UU teachers share three tools to improve online classes

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In 2020, all UU teachers went through a shock: they suddenly had to convert their whole courses to an online format. While some struggled to find ways to keep students engaged, others took the chance to put tools and technologies to the test.

Photo: Hugo Bezombes

A digital classroom
Professor Rene Glas, a game scholar and one of the co-lecturers of Computer Games in Context alongside Jasper van Vught, decided to use an additional tool to complement Microsoft Teams. Enter GatherTown, a platform where each student embodies a 2D avatar allowing them to interact with each other in a digital classroom.

The platform, which bears similarities with games from the 80s or 90s, was enjoyed both by the lecturers and the students thanks to its nostalgic feel. But the “interesting thing about GatherTown is that it has, at its core, the same functionalities as Teams, with webcams, cameras and break-out rooms”, explained Glas. It also “fits in nicely with the context of the course”.

According to a recent study, Zoom, Skype, Google Meet and Microsoft Teams – the most-used tools at Utrecht University – fall short on metrics like student engagement, isolation, and creating a comfortable learning environment. For Glas, GatherTown helped them to tackle some of these deficiencies, by allowing them “to create a situation to see, in one quick view, all the students, or rather their avatars, sitting at tables. So, it gives me, the teacher, the experience of having students actually there at my class”.

This feeling is shared by the students, who miss their face-to-face classes deeply. “We get to choose who we sit with”, says student Sosja, who participated in the course. Another student, Sofie, appreciates GatherTown because it is “less anonymous than Teams”.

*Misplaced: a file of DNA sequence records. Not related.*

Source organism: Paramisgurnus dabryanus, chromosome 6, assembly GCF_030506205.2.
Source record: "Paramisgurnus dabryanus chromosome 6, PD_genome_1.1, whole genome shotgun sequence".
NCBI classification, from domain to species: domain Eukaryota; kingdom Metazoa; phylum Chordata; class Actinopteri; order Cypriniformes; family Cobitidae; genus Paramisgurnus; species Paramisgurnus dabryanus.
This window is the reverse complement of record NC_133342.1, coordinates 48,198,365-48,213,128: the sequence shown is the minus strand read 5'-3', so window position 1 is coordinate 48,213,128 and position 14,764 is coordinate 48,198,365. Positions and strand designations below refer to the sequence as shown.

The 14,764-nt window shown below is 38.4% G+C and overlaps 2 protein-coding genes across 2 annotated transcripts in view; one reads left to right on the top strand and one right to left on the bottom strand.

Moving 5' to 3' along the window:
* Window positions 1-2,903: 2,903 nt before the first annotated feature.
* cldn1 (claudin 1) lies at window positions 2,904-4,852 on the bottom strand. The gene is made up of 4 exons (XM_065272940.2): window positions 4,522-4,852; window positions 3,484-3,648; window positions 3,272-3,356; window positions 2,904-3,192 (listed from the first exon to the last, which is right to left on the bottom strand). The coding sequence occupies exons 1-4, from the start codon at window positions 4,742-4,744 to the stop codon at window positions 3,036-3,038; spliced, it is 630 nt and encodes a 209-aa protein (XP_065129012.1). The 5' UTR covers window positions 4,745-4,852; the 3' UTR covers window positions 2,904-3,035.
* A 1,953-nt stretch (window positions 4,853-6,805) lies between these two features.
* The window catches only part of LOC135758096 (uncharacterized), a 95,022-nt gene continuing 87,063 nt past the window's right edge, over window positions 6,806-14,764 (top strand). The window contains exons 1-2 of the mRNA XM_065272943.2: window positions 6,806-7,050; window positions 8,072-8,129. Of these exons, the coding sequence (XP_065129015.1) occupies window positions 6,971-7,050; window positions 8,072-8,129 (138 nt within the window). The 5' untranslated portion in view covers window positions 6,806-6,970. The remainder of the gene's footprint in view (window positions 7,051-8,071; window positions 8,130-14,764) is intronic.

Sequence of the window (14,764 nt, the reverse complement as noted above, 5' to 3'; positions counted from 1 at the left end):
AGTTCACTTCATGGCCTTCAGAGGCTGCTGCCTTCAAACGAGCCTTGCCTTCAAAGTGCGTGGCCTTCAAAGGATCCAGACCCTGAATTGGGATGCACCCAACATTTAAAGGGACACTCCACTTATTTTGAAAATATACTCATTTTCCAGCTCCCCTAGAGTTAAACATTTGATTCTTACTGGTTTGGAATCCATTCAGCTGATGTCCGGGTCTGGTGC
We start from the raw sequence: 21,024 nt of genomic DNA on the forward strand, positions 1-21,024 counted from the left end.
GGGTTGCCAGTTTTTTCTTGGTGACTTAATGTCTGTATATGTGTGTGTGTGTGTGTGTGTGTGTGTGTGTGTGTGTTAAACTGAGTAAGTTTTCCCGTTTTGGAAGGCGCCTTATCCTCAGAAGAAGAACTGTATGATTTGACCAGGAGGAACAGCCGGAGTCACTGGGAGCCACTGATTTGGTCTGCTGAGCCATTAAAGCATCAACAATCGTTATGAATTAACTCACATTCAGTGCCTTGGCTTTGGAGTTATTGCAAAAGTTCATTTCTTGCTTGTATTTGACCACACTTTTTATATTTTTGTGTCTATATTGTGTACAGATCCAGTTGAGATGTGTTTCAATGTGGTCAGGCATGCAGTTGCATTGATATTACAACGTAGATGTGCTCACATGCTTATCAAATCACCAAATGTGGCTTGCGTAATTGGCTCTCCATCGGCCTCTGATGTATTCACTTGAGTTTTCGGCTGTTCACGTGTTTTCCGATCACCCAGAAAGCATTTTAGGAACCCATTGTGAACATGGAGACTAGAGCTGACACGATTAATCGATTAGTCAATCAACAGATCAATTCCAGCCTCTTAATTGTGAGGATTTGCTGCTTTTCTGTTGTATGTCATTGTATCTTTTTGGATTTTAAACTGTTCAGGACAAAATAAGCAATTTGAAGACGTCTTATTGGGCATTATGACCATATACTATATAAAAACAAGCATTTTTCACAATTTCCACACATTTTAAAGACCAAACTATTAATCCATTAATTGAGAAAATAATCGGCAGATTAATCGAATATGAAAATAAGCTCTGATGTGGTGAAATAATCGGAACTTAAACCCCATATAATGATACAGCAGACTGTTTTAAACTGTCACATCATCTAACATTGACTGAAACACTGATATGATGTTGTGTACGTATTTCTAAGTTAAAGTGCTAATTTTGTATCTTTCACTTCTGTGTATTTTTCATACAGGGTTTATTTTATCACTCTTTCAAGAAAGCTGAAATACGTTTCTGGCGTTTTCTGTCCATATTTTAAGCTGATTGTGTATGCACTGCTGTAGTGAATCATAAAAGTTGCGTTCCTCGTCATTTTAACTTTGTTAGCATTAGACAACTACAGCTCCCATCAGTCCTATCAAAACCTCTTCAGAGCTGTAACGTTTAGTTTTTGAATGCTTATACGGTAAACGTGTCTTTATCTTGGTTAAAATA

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VR headsets at home
Humanities professor Kristi Ondarra has been exploring the use of virtual environments in language instruction for over a decade. She has recently organised a pilot where students had the opportunity to take home a VR headset.

According to her, the coronavirus pandemic has sparked new interest in the use of virtual reality in education and, consequently, her research. “I was the only one in the faculty of Humanities experimenting with avatars and virtual worlds, which people thought wasn’t serious”, she recollects, looking amused. “And then came Covid and the interest shifted in 10 days”.

Together with Educate-It, she is testing the use of virtual reality as part of the Bachelor’s programme Spanish Language & Culture. Students were given the opportunity to interact with students of Spanish in Germany, on AltSpace. "It was really as if we were standing with each other, struggling with Spanish in a classroom", says student Kiki, for whom the experience was refreshing: “It’s an amazing way to study a culture, because it’s impersonal in VR. What you hear is what you get and you can just focus on the tasks without judging people”.